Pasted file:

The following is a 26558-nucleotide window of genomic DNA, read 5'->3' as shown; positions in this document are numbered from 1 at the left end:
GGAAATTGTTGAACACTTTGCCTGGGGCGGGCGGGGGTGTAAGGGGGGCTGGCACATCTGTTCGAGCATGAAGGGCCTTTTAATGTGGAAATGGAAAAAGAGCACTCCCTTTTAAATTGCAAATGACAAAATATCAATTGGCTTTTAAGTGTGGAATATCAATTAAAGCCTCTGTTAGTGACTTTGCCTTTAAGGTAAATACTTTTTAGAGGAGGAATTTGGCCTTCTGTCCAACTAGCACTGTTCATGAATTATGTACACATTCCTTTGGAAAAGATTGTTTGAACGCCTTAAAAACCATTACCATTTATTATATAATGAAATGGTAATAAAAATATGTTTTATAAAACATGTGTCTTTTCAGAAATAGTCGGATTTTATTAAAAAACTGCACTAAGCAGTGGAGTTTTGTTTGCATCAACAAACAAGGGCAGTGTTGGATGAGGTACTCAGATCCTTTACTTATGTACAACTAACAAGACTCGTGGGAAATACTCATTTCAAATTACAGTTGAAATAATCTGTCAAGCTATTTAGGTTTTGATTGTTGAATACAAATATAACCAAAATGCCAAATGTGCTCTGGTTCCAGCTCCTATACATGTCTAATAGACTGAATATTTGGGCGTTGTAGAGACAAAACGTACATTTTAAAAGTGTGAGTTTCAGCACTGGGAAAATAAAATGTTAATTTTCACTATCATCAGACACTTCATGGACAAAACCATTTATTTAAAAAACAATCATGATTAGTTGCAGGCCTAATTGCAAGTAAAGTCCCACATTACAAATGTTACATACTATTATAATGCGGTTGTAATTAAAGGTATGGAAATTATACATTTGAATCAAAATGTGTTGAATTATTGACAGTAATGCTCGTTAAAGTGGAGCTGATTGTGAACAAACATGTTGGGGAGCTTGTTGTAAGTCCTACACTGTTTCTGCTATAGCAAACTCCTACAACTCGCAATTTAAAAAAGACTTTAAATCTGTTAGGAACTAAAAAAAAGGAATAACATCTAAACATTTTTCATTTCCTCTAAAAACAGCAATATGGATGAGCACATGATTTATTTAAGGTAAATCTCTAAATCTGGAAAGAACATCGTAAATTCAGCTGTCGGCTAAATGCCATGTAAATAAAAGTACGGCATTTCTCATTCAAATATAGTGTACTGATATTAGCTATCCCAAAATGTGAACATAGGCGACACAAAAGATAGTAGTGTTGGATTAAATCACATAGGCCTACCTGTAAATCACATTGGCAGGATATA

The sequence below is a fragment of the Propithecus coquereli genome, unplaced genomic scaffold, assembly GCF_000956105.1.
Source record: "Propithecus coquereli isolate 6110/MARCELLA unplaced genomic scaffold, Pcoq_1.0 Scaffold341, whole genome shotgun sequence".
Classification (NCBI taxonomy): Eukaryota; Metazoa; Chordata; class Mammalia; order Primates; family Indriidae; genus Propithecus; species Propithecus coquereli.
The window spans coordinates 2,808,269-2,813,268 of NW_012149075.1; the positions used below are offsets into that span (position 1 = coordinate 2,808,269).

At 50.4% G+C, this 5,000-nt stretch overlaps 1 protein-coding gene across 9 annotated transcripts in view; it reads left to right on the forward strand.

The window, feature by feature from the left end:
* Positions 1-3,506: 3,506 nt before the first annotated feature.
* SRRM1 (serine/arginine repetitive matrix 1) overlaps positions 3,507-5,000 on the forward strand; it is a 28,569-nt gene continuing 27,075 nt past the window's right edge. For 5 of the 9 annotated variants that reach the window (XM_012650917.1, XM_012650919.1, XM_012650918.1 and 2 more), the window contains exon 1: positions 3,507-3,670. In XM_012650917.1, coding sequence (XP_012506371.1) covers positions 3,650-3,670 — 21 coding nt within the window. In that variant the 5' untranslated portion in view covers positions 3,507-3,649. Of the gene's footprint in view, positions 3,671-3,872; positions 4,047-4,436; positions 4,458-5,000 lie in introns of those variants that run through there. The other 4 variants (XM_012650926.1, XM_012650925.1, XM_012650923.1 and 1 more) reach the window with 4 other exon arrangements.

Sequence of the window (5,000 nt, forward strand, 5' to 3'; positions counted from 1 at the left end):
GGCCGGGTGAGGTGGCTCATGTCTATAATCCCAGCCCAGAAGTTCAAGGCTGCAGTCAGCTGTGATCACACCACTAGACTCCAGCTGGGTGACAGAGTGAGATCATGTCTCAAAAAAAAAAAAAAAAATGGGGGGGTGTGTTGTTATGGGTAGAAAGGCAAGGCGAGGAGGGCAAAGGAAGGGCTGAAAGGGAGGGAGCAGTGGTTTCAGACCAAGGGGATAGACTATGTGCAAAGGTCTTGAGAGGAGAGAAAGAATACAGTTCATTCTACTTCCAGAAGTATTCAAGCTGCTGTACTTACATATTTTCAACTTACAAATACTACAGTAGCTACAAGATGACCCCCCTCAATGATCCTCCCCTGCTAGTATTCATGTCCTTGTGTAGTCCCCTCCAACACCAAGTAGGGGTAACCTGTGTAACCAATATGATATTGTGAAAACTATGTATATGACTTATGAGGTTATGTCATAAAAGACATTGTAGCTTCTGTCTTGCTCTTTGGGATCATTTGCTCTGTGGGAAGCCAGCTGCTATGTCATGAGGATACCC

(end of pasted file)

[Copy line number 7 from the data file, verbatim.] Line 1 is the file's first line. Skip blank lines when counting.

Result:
At 50.4% G+C, this 5,000-nt stretch overlaps 1 protein-coding gene across 9 annotated transcripts in view; it reads left to right on the forward strand.